Mind you, I veer from my synopses when I feel the need, but at least with a synopsis, I have the basis for a full-length story. Gotta have those plot points, you know? Recently, I added a second body for my heroine to stumble over, since I felt the book needed another murder, but I still had the basic plot written for me to follow. More or less. I mean, every now and then a character will take off on his/her own, you know? But I do try to keep them in hand. After all, it’s my name on the book. They’re my puppets, and they do what I tell them to do.

Don’t tell them I said that, okay?

I’ve had three books published this year, so I have three links to the books:

PECOS VALLEY REVIVAL (featuring Annabelle Blue and set in Roswell,
NM, in 1923):

FALLEN ANGELS (featuring Mercedes Louise Allcutt and
set in Los Angeles, CA, in 1926):

GENTEEL SPIRITS (featuring Daisy Gumm Majesty, and
set in Pasadena, CA, in 1922):

Thanks for stopping by, Alice!  Folks, come back tomorrow for another terrific author’s blog to check out and maybe win a book.  All the authors on this tour are picking people who comment on their blogs, so please comment!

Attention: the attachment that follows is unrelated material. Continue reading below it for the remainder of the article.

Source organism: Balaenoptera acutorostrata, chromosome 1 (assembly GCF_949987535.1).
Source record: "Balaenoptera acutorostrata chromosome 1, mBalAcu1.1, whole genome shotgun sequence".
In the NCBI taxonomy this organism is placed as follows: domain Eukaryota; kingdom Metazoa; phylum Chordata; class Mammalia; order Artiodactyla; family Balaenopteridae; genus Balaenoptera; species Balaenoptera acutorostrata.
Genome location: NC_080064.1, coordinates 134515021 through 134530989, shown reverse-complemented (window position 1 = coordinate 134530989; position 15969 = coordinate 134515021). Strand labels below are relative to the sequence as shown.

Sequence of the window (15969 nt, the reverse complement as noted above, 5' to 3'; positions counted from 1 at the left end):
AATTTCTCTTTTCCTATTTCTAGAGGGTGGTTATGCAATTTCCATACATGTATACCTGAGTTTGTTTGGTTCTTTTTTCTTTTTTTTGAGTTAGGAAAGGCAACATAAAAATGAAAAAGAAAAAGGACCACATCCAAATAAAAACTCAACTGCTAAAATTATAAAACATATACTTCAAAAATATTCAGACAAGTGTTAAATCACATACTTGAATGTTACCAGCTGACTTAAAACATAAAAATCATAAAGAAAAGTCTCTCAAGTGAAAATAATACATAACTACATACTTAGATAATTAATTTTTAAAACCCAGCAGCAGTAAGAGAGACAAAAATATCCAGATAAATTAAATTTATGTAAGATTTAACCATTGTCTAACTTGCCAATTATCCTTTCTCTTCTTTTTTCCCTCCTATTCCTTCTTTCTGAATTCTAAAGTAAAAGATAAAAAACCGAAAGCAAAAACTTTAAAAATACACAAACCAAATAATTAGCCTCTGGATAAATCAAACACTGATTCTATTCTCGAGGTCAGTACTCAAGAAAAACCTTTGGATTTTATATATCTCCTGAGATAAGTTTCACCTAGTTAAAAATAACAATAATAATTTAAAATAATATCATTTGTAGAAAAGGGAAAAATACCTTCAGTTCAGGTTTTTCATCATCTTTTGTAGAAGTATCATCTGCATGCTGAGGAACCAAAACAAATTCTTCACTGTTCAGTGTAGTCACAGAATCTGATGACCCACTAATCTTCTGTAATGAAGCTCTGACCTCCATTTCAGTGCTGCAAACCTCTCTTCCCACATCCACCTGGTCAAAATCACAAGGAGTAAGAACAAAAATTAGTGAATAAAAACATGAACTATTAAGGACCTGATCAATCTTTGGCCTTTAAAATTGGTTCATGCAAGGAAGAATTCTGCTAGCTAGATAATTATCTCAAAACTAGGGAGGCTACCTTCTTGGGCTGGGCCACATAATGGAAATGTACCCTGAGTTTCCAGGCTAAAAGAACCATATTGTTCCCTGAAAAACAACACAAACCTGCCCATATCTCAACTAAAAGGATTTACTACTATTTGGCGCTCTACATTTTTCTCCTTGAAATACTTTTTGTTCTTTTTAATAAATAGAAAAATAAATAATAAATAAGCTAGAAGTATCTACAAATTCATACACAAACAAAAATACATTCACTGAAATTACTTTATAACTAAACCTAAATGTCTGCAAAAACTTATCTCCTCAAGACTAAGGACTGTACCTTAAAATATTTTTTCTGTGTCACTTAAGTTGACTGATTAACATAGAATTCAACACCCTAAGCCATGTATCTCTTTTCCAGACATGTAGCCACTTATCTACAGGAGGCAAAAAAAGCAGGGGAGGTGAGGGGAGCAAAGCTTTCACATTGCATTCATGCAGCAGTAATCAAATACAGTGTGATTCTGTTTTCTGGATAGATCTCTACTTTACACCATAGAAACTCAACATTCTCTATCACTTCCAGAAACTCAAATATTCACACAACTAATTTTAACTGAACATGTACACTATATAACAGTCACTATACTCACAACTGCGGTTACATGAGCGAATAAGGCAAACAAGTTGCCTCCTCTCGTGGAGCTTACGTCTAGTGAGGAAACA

Cheers, all, Beth




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December 4, 2011

Mystery We Write Winter 2011Blog Tour Presents Wendy Gager

I Hate Final Edits!

In writing a book I love the beginning, tolerate the middle and hate the end. I’m not talking about the plots of my Mitch Malone Mystery Series but am talking about the writing process. For me I could write first drafts non-stop. This is when I am most creative and try to get the story down in as few sittings as I can. I’ve referred to these as the “throwing up” of the story. It is in
horrible shape but that is where the best twists and turns come from, when my characters take their own path instead of the one I’ve planned. Next comes the rewriting. I know this is needed because when I am most creative I kill off my best villain halfway through the book and need to find another murderer. The new clues need to be layered in from the beginning and consistent throughout. I don’t mind doing this. What I hate is going through the book to fix all the typos, bad grammar, taking out unnecessary words and fixing passive voice.